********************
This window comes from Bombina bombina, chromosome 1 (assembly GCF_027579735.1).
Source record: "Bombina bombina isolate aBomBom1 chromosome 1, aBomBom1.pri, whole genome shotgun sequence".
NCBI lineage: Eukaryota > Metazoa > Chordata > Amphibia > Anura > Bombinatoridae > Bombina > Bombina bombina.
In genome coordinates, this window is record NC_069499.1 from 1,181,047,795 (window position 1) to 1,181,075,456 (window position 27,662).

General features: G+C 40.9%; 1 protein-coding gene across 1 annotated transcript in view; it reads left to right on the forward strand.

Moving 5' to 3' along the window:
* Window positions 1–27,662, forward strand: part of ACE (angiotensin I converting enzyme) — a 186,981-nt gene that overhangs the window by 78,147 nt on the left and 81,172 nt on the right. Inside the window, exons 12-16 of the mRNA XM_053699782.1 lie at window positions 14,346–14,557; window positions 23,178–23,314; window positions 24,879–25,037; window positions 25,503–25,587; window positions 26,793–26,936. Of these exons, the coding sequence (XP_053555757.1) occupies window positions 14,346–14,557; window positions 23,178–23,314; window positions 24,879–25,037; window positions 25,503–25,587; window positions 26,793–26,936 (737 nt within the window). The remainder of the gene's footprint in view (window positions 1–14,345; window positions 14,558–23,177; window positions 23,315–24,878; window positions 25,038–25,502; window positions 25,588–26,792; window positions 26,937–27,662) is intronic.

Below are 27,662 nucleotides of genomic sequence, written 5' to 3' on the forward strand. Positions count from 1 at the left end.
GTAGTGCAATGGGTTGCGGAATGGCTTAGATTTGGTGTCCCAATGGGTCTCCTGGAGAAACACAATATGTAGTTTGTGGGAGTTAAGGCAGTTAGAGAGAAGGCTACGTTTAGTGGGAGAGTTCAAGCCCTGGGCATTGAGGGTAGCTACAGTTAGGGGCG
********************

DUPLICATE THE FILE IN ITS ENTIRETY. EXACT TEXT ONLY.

This window comes from Bombina bombina, chromosome 1 (assembly GCF_027579735.1).
Source record: "Bombina bombina isolate aBomBom1 chromosome 1, aBomBom1.pri, whole genome shotgun sequence".
NCBI lineage: Eukaryota > Metazoa > Chordata > Amphibia > Anura > Bombinatoridae > Bombina > Bombina bombina.
In genome coordinates, this window is record NC_069499.1 from 1,181,047,795 (window position 1) to 1,181,075,456 (window position 27,662).

General features: G+C 40.9%; 1 protein-coding gene across 1 annotated transcript in view; it reads left to right on the forward strand.

Moving 5' to 3' along the window:
* Window positions 1–27,662, forward strand: part of ACE (angiotensin I converting enzyme) — a 186,981-nt gene that overhangs the window by 78,147 nt on the left and 81,172 nt on the right. Inside the window, exons 12-16 of the mRNA XM_053699782.1 lie at window positions 14,346–14,557; window positions 23,178–23,314; window positions 24,879–25,037; window positions 25,503–25,587; window positions 26,793–26,936. Of these exons, the coding sequence (XP_053555757.1) occupies window positions 14,346–14,557; window positions 23,178–23,314; window positions 24,879–25,037; window positions 25,503–25,587; window positions 26,793–26,936 (737 nt within the window). The remainder of the gene's footprint in view (window positions 1–14,345; window positions 14,558–23,177; window positions 23,315–24,878; window positions 25,038–25,502; window positions 25,588–26,792; window positions 26,937–27,662) is intronic.

Below are 27,662 nucleotides of genomic sequence, written 5' to 3' on the forward strand. Positions count from 1 at the left end.
GTAGTGCAATGGGTTGCGGAATGGCTTAGATTTGGTGTCCCAATGGGTCTCCTGGAGAAACACAATATGTAGTTTGTGGGAGTTAAGGCAGTTAGAGAGAAGGCTACGTTTAGTGGGAGAGTTCAAGCCCTGGGCATTGAGGGTAGCTACAGTTAGGGGCG